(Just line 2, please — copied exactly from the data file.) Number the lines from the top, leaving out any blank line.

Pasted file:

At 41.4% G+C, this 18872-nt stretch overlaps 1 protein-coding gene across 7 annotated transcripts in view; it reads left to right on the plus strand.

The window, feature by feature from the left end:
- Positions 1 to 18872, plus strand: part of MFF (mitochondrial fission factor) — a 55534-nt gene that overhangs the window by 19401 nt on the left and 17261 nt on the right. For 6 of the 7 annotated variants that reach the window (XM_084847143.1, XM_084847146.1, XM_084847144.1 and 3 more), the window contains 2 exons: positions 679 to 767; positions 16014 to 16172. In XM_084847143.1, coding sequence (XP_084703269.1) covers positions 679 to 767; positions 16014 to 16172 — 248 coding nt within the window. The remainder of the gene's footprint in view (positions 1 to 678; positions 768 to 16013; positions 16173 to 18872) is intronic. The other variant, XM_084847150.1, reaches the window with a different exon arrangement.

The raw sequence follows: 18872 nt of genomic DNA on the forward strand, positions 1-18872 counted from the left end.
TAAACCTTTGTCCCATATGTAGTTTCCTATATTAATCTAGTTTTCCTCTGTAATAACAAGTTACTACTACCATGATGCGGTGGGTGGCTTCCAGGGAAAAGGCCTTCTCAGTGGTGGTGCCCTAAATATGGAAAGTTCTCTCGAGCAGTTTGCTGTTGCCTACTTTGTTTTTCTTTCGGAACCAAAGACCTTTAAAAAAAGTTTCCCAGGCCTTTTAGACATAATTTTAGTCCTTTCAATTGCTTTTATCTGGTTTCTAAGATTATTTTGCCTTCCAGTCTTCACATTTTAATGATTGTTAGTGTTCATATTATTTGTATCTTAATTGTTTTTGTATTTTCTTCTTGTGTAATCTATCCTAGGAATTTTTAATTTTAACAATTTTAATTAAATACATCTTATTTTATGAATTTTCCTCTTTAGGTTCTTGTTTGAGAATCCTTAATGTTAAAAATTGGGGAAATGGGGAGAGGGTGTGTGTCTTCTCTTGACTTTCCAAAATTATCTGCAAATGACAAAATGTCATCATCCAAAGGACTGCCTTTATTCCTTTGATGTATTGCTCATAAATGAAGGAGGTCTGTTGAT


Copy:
The window, feature by feature from the left end: